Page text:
Here’s a short documentary that shows the impacts these brands have on street fashion, especially among young people: https://thesolesupplier.co.uk/news/are-young-hypebeasts-ruining-the-streetwear-culture/


  • Hey PJ,
    This is a very interesting post. I, much like everyone else on this forum, am a teenager as well. I am pretty addicted to my phone and cannot get off it sometimes. As surprising as it may seem, however, I am not as bad as some of my friends. What I want to know is why is playing on your phone SO addicting? Why are we drawn to it and why…[Read more]

  • Clustered Regularly Interspaced Short Palindromic Repeats, or better known as CRISPR, is the latest and greatest DNA editing tool used by scientist today. The first research into the functions of CRISPR began in

    • Keaton, I really enjoyed your article and thought that your comparison between Huxley’s “Brave New World” and CRISPR was spot on. Though genetic engineering does sound like a good idea in theory, there are a lot of problems that come with it . A good example of this is when you claimed that: “the Director of the factory said that all the Deltas and Epsilons were content with their life since they couldn’t perceive being a Gamma or higher.” I found another source regarding the issues that would come with genetic engineering, and I hope to see more about this in the future. Thank you for sharing this.


    • Keaton,
      As CRISPR/CAS9 is just starting to see use in humans, this issue is more relevant than it’s ever been before. While the ethical issues of creating the “superhumans” and “design babies” are very real and important, CRISPR is the real deal: it could eliminate almost every major genetic disorder from the children being born into families with access to the treatment, and could be happening in just a few years. The amount of published research into CRISPR on mammals is absolutely daunting right now, and a good amount of it seems to be on working out tiny risk factors and how to prevent them from causing the treatment to fail or backfire. With this in mind, I think we have to accept that CRISPR is going to see widespread use on humans whether we like it or not and start working on how we regulate it, because that task will be monumental. There will need to be clear-cut situations where the treatment can be used only to remove severe genetic diseases and the rules will need to be enforced, or else the “classes” of “Brave New World” could become a reality.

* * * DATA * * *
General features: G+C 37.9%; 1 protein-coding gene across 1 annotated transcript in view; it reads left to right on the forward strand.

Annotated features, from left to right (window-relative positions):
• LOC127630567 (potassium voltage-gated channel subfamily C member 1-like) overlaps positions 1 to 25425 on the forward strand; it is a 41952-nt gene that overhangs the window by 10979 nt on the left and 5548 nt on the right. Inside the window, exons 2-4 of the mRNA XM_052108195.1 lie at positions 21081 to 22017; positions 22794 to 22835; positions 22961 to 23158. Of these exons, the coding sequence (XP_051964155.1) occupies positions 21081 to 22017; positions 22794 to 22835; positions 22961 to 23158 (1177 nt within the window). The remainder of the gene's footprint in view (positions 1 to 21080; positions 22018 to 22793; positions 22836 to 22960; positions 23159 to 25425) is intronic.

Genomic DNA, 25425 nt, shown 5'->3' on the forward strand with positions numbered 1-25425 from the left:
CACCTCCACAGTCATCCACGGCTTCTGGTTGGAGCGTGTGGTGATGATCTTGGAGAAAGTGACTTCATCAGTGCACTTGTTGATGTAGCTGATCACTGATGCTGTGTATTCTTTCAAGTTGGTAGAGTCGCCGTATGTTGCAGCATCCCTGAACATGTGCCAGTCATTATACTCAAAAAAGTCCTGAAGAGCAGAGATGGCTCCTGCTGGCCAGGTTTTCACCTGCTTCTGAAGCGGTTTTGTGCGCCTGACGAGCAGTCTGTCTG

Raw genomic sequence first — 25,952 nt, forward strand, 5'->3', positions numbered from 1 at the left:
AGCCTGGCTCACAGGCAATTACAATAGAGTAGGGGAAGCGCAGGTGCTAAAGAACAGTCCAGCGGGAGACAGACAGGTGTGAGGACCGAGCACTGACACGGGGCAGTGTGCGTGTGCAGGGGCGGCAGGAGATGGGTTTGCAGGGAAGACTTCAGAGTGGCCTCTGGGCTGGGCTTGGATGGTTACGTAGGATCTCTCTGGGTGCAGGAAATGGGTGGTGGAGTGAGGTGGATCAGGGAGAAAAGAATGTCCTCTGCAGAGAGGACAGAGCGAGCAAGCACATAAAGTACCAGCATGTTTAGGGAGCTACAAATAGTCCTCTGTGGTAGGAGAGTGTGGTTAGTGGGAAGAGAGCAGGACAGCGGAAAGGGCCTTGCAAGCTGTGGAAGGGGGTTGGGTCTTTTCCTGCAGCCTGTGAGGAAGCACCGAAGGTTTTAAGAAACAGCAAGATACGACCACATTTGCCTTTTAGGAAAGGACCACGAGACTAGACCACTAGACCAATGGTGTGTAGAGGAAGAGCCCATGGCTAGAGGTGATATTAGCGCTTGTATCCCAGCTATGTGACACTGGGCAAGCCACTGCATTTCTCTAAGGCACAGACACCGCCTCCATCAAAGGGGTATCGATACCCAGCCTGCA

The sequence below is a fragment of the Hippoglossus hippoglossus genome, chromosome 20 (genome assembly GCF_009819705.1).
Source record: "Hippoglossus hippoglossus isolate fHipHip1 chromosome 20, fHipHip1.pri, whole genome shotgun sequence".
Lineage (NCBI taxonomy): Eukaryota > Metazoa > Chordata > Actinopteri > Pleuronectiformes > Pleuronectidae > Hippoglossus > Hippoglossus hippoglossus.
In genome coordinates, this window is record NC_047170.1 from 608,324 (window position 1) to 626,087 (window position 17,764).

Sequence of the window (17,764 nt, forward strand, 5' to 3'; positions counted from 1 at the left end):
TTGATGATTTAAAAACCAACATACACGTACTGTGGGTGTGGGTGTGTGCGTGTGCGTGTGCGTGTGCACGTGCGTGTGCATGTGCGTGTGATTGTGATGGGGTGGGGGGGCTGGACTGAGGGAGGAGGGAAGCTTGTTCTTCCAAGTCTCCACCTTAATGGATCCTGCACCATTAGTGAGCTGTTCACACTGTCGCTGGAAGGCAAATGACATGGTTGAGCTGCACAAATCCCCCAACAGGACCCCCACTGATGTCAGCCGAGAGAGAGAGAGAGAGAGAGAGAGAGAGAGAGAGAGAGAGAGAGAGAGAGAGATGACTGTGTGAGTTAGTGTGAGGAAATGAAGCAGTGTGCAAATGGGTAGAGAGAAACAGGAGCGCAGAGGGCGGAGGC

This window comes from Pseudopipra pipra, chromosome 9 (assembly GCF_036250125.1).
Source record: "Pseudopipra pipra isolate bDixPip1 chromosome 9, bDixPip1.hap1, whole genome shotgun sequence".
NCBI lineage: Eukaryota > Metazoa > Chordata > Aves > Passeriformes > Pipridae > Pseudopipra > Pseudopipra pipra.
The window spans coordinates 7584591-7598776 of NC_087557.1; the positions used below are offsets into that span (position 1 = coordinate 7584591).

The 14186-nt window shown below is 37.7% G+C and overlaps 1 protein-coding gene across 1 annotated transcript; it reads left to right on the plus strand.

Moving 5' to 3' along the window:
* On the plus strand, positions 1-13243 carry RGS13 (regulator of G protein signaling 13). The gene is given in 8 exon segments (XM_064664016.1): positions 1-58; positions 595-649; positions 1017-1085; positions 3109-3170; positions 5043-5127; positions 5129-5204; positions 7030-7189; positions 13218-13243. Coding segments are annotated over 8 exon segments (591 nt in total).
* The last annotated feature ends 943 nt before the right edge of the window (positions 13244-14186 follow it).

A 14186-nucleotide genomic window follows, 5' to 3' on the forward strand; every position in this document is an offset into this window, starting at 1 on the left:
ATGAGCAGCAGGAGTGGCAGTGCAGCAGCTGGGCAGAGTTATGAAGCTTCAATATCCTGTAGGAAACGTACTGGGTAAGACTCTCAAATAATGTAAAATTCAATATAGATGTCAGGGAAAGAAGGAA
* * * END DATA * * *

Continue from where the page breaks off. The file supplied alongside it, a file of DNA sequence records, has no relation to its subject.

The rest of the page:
• Hey Koji this is a cool article. I like the picture that you chose for your topic. I had no idea that the crime rate was going down in the US. My question is, how does the crime rate in the US compare to foreign countries? and what is the alcohol consumption and economic status of those countries? Here’s a dank article to get you…[Read more]

  • My English teacher, Mr. Sloan, has been helping on a movie project with Citizen Film and PBS. The film is called American Creed and is set to debut early next year. Mr. Sloan has been gracious enough to show us 30

  • Thanks Eric,
    I also don’t believe that all rappers do drugs. Gucci Mane has also advocated against the use of codeine. However, as I read through my article again, it does seem like I say “all rappers do drugs”.

  • Warning: This article contains explicit content on the use of codeine in Hip-hop. Coarse Language involved.

    Nowadays drugs and rap practically go hand and hand. It’s common knowledge that most rappers are quite o

    • I agree what your saying with rappers and how they do a lot of drugs but most good rappers actually don’t do drugs. For example 50 Cent, J Cole,Eminem,and etc. what I’m trying to explain to u is that not every rapper does drugs.

      • Thanks Eric,
        I also don’t believe that all rappers do drugs. Gucci Mane has also advocated against the use of codeine. However, as I read through my article again, it does seem like I say “all rappers do drugs”.

    • Dear Keaton,
      I am interested with your post because that is very true. Many rappers overuse lean and marijuana not knowing the consequences. Yea it may cause them to be more creative and rake in millions of dollars off of hits but it could shorten or effect their life forever. Lean is one of the worst types of drugs to take because of the effects on the body but they seem not to care and want to portray a ” hood” look.

      One thing that stood out to me is Lil Wayne having seizures because of him drinking lean earlier on in his life which is terrifying. Many rappers just because they haven’t experienced anything bad in life yet feel like they should keep doing it till they notice it’s harming them.

    • I am interested by your post because It’s amazing to see how rap has changed within the last 20 years. One thing you said that stands out to me is that, “Believe it or not, there was a time when hip-hop artists advocated against the use of drugs. In the early days of hip-hop, most rappers used their music to condemn the use of drugs.” I think this is sad because nowadays, drugs are used as a “positive” resource for rappers.

    • I am intrigued by your post because over the past years rappers have been consuming a lot of drugs. One thing that stood out to me is when you said “Believe it or not, there was a time when hip-hop artists advocated against the use of drugs. In the early days of hip-hop, most rappers used their music to condemn the use of drugs.” I think this interesting cause nowadays most of the rappers be rapping about doing drugs and all this other stuff.

    • i am interested in your post because it really shows how the rap world has such a impact on everyone but also they do have a good impact like how most successful rappers like migos famous dex chief keef and lots more have lived a life of crime and turned there life around for the better focused on music and made it.

    • Dear Keaton,